Strength Move of the Week

The One Move Runners Need

by Meghan Reynolds

Ok, you might need more but this one move is great because it works so many muscles - your hips, glutes, hamstrings and core, with the added bonus of working your chest muscles. I like this move because it works multiple areas and is efficient.

Super Bridge Press

Begin laying on your back with a pair of 5-8 lb dumbbells in hands. Put both feet on a Bosu ball (or, use sofa cushions or stair step) and get in a bridge position. Keep your knees at 90 degrees, glutes engaged and shoulders on the ground. Lift your right leg straight up in the air as you perform a chest press. Keep you right leg straight up as you simultaneously do a bridge lift and a chest press (lift hips and straighten arms together, then lower). Repeat for 20 reps and switch sides.

 Start Position

Start Position

 Lift your hips and arms together

Lift your hips and arms together

I've been doing this move for the past week - 2 sets of 20 reps every other day and my hips and hamstrings are not as achy when I run. Do these first thing in the morning. I'll be sharing new moves every week - follow us on social media to see our recommended strength moves for runners.

Are You Strong Enough for the Track?

By Jessica Green

When long distance runners think about track workouts some of the first things that probably come to mind include tired legs, overall fatigue, strong core, mental games and speed. Funny enough, while completing our first track workout of the season, my upper body was the first to go. Halfway through the workout, my upper back and arms were TIRED. This was a reminder of how important upper body (not just core) strength is for long distance runners.

As you run, "the arms counterbalance the motion of the legs" (opposite arm and foot move together). The swing of the arms also helps the upper body move forward so your legs aren't doing all the work. As your pace increases, your upper body work increases to keep up with your legs and your speed. As a result, you recruit more strength out of your upper body at faster speeds (this is why I felt my weakness my first track workout). Similarly, over longer distances, a strong upper body is essential as it helps maintain good running form when fatigue sets in.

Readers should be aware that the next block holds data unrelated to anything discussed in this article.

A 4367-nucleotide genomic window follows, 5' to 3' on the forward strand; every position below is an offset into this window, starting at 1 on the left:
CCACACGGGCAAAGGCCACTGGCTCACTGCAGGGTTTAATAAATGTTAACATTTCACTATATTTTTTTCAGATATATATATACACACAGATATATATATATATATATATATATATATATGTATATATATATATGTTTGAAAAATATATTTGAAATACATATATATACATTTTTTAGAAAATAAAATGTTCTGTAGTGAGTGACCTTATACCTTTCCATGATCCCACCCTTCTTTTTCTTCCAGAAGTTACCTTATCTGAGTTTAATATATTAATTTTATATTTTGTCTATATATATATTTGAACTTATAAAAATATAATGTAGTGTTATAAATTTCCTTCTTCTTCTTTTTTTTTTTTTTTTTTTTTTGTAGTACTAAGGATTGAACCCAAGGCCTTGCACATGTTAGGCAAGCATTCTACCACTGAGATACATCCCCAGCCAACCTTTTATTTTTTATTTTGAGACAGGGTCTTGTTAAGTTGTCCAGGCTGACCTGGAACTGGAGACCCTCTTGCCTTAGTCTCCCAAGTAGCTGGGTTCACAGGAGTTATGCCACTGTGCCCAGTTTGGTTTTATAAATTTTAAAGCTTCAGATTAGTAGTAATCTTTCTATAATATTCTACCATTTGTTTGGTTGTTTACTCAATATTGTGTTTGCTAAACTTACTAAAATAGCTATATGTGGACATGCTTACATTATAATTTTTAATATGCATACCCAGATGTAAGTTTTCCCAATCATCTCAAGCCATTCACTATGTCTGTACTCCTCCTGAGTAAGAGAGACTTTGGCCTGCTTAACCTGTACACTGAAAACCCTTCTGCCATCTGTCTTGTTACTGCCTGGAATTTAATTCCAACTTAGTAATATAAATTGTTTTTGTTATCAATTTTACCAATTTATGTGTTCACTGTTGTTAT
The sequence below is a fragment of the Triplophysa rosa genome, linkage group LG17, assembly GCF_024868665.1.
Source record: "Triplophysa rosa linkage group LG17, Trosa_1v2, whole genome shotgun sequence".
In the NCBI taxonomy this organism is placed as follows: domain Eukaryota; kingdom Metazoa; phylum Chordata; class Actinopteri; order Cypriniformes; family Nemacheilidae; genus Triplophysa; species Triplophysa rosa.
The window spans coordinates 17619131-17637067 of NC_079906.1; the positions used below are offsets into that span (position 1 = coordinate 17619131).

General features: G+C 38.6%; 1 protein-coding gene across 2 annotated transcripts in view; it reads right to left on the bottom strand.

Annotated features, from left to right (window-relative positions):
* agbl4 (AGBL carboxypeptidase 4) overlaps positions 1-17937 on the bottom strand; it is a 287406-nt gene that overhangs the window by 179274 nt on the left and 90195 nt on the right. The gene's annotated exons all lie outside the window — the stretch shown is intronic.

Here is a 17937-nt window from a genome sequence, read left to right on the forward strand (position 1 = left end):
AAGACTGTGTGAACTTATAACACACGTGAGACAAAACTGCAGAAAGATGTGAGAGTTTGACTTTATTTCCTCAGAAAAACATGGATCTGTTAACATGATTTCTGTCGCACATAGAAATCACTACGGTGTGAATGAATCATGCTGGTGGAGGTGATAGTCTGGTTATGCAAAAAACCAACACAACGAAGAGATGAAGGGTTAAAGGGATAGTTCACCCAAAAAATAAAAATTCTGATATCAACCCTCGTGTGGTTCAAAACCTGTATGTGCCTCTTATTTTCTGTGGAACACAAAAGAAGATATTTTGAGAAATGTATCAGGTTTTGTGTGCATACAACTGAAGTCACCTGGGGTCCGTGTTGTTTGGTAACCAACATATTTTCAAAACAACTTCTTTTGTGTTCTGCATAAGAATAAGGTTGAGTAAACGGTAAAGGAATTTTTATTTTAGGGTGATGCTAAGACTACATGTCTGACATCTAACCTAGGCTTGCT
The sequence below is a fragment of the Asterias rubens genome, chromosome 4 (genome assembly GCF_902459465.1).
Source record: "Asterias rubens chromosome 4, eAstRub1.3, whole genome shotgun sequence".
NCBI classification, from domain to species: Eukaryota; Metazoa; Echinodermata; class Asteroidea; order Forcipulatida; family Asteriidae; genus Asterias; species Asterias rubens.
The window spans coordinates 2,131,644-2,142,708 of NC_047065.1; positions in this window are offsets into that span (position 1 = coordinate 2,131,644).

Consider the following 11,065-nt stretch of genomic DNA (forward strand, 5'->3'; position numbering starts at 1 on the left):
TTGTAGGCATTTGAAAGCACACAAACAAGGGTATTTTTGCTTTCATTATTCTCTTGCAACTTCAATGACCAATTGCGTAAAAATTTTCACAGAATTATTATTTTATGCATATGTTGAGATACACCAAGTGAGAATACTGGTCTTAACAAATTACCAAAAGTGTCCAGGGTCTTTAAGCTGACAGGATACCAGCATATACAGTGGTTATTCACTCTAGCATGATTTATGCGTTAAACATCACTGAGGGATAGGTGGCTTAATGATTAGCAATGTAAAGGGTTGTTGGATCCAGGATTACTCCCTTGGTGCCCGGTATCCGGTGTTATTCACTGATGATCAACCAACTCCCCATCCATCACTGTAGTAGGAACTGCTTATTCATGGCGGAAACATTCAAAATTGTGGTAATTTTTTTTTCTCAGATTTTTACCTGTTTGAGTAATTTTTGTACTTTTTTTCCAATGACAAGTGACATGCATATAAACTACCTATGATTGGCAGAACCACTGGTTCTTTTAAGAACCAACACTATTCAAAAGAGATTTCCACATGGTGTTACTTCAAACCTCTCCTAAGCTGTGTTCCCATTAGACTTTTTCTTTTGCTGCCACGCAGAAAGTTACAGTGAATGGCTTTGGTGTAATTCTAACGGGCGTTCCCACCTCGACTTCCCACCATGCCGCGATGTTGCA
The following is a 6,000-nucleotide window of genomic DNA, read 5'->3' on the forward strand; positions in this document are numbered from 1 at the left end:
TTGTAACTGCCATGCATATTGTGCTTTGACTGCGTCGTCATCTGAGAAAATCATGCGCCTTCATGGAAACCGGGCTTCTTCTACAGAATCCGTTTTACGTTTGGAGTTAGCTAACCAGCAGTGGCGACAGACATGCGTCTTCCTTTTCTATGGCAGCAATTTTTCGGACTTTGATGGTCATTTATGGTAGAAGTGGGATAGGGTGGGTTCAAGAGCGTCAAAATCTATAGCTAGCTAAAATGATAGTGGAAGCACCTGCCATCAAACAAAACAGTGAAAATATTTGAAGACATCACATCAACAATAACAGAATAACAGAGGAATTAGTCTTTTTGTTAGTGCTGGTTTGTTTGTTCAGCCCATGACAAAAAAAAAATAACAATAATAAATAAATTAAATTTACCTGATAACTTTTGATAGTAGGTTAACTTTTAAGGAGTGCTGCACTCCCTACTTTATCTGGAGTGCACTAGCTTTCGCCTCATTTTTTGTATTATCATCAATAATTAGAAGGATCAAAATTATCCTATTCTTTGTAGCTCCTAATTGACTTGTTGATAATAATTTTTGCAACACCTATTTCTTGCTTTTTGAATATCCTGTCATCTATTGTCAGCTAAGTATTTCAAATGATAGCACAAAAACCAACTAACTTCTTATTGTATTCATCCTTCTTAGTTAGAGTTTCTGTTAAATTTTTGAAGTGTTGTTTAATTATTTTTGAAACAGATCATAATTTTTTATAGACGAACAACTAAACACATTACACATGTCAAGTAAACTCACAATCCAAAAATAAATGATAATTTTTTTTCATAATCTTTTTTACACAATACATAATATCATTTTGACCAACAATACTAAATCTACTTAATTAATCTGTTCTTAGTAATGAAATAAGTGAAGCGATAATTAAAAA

To help your arms be able to keep up with your legs on the track and improve your core stability on your longer runs, add the following upper body exercises to your routine a couple times a week:

(1) Renegade Row

(2) Tricep Dips

(3) Pushups

Prepping for Marathon Training

By Jessica Green

As a primer to our impending fall marathon training seasons, Meghan and I signed up for the Helvetia Half Marathon last Saturday - an amazing race that we recommend to all.  Meghan, who's running the Portland Marathon in October, starts her training on Monday, but I don't start my training for the NYC Marathon until mid-July.  With over a month until official training starts, I decided to to run last weekend's half hard to see where I was at since it was my first half back since my pregnancy.

Miraculously, I woke up Sunday feeling better than I felt before the race. Then I went for a hike in hilly Forest Park and was quickly reminded how much my legs need to recover from the race. Marathon training is about to begin and it's VERY important for me to take the right steps in my preparation to ensure a healthy, happy body going into training. So, I'm taking the week completely off from running and hard leg work and focusing on stretching, strength for my upper body and a little R&R.

We get asked a lot, "What should I do?" during the weeks leading up to the beginning of a marathon training plan. The answer isn't that simple and definitely isn't cookie cutter. For example, look at me. I'm taking an entire week off from running one month out from the start of my official marathon plan. Others should use this time to work towards building up to 20 miles a week or adding an additional run day over the next month.  No matter what type of runner you are or what you do in the next monthor days, the truth of the situation is that you are already in "marathon training." Albeit, it's not part of your 16-week plan, but it's still impacting how successful your training is going to be.